If nothing else, it has forced auto companies to put their chips down in terms of where they really stand on fuel economy issues. I expect customers who care about such things, an increasingly large portion of the population, will take notice.
Strike? What strike?
Tuesday, a day after full production revved back up at GM’s U.S. plants, the automaker reported a third-quarter pretax profit of $3 billion, down 5.9% from $3.2 billion a year earlier. After taxes, GM’s income was $2.3 billion, down 8.7% from a year earlier.
Yes, nearly all of GM’s key financial metrics were down in the third quarter year-over-year, but the automaker also logged a $3 billion profit in a quarter in which it experienced the longest automotive industry work stoppage in 50 years.
That being said, GM will experience the brunt of the strike’s effect over the rest of the year, according to the Detroit Free Press, so we’re yet to see the full impact. Nevertheless, it’s hard to see how this is anything other than good news for GM all things considered.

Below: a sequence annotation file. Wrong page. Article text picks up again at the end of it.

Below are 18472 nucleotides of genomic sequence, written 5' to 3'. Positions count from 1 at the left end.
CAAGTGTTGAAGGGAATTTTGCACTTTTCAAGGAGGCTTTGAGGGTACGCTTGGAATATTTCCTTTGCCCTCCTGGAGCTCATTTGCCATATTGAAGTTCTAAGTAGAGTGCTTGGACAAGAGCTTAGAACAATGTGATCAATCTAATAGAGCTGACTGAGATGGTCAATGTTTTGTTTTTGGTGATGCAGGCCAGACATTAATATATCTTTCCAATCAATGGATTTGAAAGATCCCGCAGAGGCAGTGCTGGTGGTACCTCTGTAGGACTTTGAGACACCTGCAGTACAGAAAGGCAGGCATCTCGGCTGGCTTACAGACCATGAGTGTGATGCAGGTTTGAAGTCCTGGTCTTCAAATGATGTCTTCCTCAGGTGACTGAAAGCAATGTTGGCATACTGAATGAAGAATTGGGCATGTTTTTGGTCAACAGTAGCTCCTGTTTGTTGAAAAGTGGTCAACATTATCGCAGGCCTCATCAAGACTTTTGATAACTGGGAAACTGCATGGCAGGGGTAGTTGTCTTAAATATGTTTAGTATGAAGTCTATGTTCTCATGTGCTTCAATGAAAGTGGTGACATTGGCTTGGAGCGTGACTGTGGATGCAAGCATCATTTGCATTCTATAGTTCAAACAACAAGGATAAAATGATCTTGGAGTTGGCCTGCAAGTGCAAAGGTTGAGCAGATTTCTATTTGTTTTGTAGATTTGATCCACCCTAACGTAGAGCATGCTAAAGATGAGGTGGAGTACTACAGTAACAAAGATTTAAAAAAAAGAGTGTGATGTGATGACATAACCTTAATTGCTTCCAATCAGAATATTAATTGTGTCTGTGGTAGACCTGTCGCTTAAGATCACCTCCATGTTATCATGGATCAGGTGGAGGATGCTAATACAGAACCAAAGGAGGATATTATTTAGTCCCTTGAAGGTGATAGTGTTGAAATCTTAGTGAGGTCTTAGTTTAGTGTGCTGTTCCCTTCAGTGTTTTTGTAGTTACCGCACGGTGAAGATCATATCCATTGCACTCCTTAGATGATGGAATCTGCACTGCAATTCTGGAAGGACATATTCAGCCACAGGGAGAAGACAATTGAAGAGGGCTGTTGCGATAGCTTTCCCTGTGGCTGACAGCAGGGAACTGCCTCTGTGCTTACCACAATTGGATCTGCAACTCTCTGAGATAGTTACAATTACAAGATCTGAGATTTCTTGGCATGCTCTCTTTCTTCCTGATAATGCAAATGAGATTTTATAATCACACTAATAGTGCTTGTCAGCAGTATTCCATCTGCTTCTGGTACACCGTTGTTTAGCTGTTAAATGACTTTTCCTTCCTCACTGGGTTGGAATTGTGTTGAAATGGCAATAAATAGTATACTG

A riddle for you: if you still have to go into the dealership to sign papers and get your car, are you really introducing “online sales?”
Porsche wants to find out. From Automotive News:
Porsche is launching online car sales in the U.S. in a nod to shifting consumer shopping preferences.
The pilot project with 25 dealers allows customers to shop vehicle inventory and complete paperwork online.
Once an online order is submitted, customers must visit the dealership for final signatures and to collect their vehicle, Porsche said.